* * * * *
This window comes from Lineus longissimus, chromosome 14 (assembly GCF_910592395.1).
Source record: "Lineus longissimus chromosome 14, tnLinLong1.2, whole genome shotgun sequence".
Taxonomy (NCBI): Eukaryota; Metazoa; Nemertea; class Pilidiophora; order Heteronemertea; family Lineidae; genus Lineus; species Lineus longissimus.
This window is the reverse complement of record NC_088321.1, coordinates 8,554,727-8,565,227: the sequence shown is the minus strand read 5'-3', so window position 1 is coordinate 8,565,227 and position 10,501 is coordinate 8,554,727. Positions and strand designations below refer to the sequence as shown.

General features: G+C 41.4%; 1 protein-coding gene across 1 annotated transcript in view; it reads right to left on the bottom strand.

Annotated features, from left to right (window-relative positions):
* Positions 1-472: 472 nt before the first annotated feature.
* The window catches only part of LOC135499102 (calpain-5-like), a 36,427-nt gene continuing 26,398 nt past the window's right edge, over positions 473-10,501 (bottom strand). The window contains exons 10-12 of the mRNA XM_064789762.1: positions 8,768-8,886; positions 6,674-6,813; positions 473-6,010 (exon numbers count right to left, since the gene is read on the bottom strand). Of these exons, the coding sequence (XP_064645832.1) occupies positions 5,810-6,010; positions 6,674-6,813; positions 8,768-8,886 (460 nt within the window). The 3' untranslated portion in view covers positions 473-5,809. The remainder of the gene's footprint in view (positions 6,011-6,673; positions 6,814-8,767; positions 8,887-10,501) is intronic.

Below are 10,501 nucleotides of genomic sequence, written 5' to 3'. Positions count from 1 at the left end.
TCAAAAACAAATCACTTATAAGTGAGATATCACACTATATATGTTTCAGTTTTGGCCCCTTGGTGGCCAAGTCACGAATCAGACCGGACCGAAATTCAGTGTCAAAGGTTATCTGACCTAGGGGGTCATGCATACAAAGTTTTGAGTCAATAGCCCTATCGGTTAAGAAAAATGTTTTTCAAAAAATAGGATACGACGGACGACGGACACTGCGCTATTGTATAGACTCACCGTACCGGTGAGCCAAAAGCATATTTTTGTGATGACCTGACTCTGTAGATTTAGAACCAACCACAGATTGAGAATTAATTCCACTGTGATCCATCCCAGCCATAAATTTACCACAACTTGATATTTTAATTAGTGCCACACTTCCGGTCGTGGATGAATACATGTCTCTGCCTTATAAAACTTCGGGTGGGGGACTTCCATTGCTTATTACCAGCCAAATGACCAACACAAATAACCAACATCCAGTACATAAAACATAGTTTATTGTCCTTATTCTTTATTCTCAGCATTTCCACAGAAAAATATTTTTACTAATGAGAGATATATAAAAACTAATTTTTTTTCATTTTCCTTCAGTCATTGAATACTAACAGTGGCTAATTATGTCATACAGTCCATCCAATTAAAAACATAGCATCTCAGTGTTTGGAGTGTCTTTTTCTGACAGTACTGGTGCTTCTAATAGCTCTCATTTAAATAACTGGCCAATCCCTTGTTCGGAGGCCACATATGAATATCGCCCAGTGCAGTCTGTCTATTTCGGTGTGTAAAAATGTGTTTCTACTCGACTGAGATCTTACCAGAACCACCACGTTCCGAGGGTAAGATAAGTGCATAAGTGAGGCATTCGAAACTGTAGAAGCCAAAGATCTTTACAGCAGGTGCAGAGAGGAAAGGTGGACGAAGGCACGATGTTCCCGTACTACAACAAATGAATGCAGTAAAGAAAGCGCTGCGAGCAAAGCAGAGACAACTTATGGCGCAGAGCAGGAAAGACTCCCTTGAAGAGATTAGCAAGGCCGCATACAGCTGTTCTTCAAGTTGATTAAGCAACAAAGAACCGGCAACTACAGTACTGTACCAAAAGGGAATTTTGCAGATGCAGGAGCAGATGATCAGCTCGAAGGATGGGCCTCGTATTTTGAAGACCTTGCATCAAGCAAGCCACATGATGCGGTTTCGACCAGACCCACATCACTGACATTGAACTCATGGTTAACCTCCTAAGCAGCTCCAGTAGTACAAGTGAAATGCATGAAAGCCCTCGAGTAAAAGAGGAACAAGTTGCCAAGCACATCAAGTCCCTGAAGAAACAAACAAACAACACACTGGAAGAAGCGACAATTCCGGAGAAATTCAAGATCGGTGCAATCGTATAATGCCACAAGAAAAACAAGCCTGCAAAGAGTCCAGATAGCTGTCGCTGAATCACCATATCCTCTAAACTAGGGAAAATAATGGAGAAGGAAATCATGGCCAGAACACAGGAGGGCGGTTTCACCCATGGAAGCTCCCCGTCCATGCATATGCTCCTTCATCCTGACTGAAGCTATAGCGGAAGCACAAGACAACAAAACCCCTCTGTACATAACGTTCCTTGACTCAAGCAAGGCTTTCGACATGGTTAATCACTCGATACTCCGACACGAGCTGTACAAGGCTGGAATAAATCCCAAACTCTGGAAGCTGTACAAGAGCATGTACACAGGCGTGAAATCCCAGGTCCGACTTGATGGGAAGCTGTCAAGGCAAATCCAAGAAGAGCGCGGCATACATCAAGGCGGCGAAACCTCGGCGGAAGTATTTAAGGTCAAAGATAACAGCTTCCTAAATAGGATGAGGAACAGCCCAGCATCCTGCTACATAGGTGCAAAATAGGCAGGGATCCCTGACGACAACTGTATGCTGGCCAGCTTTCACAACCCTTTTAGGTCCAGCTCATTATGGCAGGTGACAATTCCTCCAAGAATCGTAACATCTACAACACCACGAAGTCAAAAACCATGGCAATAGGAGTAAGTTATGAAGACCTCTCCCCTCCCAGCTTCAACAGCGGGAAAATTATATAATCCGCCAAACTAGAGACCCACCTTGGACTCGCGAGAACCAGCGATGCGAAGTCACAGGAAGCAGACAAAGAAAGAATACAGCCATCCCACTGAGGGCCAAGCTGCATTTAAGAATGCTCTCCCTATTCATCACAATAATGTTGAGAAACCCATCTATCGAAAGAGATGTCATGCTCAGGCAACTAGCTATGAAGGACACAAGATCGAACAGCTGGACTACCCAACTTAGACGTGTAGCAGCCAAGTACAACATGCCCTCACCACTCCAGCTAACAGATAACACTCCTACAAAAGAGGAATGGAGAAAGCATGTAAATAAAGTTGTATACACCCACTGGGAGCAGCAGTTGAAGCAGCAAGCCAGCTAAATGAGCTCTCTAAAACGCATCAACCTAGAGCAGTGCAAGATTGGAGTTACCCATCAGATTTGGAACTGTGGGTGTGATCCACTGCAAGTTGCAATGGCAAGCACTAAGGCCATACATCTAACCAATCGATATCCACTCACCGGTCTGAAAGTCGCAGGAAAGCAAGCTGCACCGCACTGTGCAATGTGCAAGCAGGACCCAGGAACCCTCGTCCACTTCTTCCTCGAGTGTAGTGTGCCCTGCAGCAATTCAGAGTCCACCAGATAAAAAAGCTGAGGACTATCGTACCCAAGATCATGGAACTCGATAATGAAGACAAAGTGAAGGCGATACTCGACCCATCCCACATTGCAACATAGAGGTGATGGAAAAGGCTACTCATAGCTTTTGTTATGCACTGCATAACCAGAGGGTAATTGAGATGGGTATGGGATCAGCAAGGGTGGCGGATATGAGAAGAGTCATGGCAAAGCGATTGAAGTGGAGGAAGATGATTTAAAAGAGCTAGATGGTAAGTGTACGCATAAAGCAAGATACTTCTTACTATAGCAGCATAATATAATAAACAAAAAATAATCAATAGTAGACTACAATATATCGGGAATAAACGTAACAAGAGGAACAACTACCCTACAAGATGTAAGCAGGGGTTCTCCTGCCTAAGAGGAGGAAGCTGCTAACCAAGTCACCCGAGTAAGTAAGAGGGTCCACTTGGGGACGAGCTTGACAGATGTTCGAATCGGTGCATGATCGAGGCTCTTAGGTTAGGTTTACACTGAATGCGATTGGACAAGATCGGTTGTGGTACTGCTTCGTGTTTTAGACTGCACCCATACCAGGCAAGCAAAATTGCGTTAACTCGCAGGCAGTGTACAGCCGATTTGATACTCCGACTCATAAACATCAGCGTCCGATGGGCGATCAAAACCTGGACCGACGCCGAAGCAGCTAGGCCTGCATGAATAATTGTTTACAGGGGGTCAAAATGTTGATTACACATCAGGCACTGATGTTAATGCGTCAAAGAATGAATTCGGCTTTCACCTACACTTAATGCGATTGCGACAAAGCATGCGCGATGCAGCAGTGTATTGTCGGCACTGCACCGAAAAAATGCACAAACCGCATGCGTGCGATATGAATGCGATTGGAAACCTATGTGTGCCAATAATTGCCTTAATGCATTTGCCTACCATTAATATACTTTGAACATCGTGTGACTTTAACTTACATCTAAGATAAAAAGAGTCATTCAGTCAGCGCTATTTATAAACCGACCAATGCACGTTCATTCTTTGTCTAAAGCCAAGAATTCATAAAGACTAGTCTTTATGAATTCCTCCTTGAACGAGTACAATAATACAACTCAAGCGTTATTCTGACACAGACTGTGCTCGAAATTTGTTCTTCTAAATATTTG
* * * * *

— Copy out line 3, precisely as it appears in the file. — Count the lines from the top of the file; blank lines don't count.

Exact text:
Taxonomy (NCBI): Eukaryota; Metazoa; Nemertea; class Pilidiophora; order Heteronemertea; family Lineidae; genus Lineus; species Lineus longissimus.